Solar Panels: They’re Not Just For City Hall Any More
The hook in this Boston Globe story is that “Boston Mayor Thomas M. Menino…is installing solar panels on the roof of his home to help promote a state program that makes it cheaper for residents to go solar.”
But that’s not the news. The news of the day—and the occasion for the mayor’s announcement—is “a ribbon-cutting ceremony Thursday for a major new solar farm installed at the Drydock Center in the Seaport District. The 2,068-panel rooftop system was installed by Broadway Renewable Strategies and is now the second-largest solar array in Boston.”
But that’s not the real news either.
Here’s the real news, down in paragraph 8: “Last year, a typical home solar system cost $26,000, according to the Massachusetts Clean Energy Center. The figure is now closer to $21,000 and continues to drop.” That’s about a 20% cost decrease in one year, and it’s because of “plummeting costs for equipment, aggressive government incentives, and financing from installers”.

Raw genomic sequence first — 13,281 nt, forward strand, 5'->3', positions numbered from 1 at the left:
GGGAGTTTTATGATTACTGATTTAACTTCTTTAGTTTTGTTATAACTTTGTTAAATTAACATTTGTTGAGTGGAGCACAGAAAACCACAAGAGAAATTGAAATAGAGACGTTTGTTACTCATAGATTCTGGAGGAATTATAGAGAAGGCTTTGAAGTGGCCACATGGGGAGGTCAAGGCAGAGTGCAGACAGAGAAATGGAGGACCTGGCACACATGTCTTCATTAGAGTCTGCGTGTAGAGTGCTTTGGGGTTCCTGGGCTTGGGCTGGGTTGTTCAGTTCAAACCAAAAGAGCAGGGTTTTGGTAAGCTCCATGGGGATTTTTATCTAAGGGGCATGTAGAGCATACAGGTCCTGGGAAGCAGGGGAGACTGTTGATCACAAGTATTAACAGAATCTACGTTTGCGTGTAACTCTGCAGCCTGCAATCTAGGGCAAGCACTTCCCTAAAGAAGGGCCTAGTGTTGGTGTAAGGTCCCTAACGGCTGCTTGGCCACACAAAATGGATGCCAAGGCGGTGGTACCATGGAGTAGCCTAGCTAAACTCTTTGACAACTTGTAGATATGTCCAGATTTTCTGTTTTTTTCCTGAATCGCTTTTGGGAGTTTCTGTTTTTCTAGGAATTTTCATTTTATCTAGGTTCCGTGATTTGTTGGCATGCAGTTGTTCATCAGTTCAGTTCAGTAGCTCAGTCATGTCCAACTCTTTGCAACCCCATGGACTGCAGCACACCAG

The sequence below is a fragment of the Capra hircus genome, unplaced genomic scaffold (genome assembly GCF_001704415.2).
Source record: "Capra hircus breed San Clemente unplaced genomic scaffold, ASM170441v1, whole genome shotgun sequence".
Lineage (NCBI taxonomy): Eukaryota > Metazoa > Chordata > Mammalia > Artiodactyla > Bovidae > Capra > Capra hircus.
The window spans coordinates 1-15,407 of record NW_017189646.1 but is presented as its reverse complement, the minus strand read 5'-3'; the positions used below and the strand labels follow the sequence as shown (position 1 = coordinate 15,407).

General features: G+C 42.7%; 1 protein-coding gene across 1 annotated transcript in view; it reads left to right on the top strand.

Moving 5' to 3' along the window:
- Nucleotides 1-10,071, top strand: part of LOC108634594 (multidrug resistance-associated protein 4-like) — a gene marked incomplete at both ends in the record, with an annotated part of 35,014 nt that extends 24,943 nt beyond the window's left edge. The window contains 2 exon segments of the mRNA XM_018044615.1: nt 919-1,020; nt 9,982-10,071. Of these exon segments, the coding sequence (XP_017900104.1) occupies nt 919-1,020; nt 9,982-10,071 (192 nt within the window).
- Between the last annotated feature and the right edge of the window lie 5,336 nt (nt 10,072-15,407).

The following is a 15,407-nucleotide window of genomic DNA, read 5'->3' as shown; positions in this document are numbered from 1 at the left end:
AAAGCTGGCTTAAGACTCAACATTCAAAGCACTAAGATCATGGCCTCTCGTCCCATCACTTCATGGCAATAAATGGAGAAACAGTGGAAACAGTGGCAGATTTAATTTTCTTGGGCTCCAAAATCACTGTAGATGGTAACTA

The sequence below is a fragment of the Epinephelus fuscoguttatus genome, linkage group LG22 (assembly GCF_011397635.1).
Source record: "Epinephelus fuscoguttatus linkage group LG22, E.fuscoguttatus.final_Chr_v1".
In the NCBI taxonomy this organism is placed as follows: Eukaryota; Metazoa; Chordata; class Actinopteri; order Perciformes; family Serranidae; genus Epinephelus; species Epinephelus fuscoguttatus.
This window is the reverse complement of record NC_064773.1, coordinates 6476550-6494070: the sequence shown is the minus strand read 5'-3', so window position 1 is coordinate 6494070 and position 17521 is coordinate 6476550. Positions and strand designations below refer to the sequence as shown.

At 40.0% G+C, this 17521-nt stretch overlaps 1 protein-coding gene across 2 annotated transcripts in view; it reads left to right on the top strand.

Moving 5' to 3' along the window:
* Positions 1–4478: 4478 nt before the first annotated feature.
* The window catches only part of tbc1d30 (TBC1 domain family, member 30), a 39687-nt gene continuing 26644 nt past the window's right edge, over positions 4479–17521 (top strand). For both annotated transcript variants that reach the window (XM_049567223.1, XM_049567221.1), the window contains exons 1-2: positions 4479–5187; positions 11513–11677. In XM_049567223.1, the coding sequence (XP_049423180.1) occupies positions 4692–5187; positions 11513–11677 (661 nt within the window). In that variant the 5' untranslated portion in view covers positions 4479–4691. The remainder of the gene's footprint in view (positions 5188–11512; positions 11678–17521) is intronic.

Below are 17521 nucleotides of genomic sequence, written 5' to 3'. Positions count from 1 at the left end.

The Commonwealth of Massachusetts is over halfway toward its 2017 goal of generating 250 megawatts from solar power installations at commercial and residential sites. Part of that success is the state’s clever use of market incentives in its program design.
The state’s Solarize Mass program requires solar photovoltaic (PV) installers to “include a tiered pricing structure, whereby the installed cost of solar PV for all home or business owners investing in solar PV through the program declines as the amount of contracted capacity in each town increases…[thereby]…ensuring that cost savings achieved through scale are passed on to the customer, and provide an incentive for residents and business owners to encourage their neighbors to consider solar PV.”
That “stick” combined with the carrot of state and federal tax credits available to installers helps to create markets with incentives for both the installers and their residential and commercial customers to adopt clean energy technologies.